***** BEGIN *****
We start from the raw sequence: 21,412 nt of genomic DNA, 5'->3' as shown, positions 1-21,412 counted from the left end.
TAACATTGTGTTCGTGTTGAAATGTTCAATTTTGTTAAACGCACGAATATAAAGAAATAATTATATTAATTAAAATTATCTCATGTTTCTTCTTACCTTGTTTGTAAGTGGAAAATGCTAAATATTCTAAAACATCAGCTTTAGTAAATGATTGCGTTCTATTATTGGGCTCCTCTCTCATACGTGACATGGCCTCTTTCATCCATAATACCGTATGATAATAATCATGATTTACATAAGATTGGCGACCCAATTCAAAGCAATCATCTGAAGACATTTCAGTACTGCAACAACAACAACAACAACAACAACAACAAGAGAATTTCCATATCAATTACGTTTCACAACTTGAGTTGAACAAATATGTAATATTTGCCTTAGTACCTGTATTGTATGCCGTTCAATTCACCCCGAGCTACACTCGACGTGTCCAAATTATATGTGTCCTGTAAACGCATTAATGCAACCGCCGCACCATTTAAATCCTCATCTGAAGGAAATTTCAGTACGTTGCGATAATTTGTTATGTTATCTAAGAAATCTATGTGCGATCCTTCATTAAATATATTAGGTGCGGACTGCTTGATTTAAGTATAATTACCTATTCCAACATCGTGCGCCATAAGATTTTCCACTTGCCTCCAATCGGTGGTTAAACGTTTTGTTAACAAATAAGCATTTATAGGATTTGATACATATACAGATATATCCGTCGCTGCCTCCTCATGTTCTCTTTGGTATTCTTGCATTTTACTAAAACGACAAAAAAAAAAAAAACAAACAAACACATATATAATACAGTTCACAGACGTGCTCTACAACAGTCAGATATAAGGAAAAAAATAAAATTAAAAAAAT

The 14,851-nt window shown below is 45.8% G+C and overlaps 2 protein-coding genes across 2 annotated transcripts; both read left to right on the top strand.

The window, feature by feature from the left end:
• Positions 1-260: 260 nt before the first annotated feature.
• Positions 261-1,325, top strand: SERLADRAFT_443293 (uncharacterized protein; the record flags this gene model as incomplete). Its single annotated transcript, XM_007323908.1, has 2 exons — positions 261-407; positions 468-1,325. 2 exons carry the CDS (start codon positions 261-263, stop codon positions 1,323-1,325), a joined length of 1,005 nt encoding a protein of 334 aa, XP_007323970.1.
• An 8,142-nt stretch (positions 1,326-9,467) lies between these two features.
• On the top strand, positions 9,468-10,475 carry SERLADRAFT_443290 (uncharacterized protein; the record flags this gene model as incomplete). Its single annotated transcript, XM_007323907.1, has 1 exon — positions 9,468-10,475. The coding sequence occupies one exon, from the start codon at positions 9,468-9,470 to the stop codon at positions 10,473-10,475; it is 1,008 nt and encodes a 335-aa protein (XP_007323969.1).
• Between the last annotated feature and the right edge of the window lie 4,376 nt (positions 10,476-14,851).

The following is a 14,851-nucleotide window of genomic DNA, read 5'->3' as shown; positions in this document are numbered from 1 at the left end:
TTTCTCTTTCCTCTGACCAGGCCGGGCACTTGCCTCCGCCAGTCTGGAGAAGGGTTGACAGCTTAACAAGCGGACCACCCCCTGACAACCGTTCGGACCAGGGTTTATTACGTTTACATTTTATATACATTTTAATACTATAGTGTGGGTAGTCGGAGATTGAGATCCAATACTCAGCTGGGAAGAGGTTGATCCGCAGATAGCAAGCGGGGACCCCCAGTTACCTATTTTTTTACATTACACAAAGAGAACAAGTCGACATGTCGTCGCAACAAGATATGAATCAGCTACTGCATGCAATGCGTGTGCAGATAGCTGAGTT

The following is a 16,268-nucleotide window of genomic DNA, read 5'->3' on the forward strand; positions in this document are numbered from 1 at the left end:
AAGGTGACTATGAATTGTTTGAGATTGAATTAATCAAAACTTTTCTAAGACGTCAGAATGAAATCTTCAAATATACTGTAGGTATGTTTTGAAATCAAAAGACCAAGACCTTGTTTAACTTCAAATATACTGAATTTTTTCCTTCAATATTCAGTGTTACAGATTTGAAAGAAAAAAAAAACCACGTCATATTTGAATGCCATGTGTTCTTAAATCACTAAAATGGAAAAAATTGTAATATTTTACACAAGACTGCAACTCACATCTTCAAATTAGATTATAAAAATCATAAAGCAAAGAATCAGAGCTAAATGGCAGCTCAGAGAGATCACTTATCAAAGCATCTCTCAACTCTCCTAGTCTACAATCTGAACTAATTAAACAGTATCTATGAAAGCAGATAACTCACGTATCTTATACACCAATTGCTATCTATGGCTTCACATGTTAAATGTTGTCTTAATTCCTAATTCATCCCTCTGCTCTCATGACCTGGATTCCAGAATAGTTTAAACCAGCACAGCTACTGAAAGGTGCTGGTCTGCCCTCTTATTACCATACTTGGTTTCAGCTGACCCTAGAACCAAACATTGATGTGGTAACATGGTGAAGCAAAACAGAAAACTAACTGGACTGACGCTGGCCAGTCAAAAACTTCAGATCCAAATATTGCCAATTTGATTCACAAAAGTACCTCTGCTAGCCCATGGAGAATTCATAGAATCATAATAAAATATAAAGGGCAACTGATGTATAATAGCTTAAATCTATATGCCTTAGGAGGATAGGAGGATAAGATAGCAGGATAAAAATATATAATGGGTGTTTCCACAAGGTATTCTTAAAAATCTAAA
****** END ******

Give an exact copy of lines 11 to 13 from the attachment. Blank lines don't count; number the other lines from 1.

TTTCTCTTTCCTCTGACCAGGCCGGGCACTTGCCTCCGCCAGTCTGGAGAAGGGTTGACAGCTTAACAAGCGGACCACCCCCTGACAACCGTTCGGACCAGGGTTTATTACGTTTACATTTTATATACATTTTAATACTATAGTGTGGGTAGTCGGAGATTGAGATCCAATACTCAGCTGGGAAGAGGTTGATCCGCAGATAGCAAGCGGGGACCCCCAGTTACCTATTTTTTTACATTACACAAAGAGAACAAGTCGACATGTCGTCGCAACAAGATATGAATCAGCTACTGCATGCAATGCGTGTGCAGATAGCTGAGTT

The following is a 16,268-nucleotide window of genomic DNA, read 5'->3' on the forward strand; positions in this document are numbered from 1 at the left end:
AAGGTGACTATGAATTGTTTGAGATTGAATTAATCAAAACTTTTCTAAGACGTCAGAATGAAATCTTCAAATATACTGTAGGTATGTTTTGAAATCAAAAGACCAAGACCTTGTTTAACTTCAAATATACTGAATTTTTTCCTTCAATATTCAGTGTTACAGATTTGAAAGAAAAAAAAAACCACGTCATATTTGAATGCCATGTGTTCTTAAATCACTAAAATGGAAAAAATTGTAATATTTTACACAAGACTGCAACTCACATCTTCAAATTAGATTATAAAAATCATAAAGCAAAGAATCAGAGCTAAATGGCAGCTCAGAGAGATCACTTATCAAAGCATCTCTCAACTCTCCTAGTCTACAATCTGAACTAATTAAACAGTATCTATGAAAGCAGATAACTCACGTATCTTATACACCAATTGCTATCTATGGCTTCACATGTTAAATGTTGTCTTAATTCCTAATTCATCCCTCTGCTCTCATGACCTGGATTCCAGAATAGTTTAAACCAGCACAGCTACTGAAAGGTGCTGGTCTGCCCTCTTATTACCATACTTGGTTTCAGCTGACCCTAGAACCAAACATTGATGTGGTAACATGGTGAAGCAAAACAGAAAACTAACTGGACTGACGCTGGCCAGTCAAAAACTTCAGATCCAAATATTGCCAATTTGATTCACAAAAGTACCTCTGCTAGCCCATGGAGAATTCATAGAATCATAATAAAATATAAAGGGCAACTGATGTATAATAGCTTAAATCTATATGCCTTAGGAGGATAGGAGGATAAGATAGCAGGATAAAAATATATAATGGGTGTTTCCACAAGGTATTCTTAAAAATCTAAA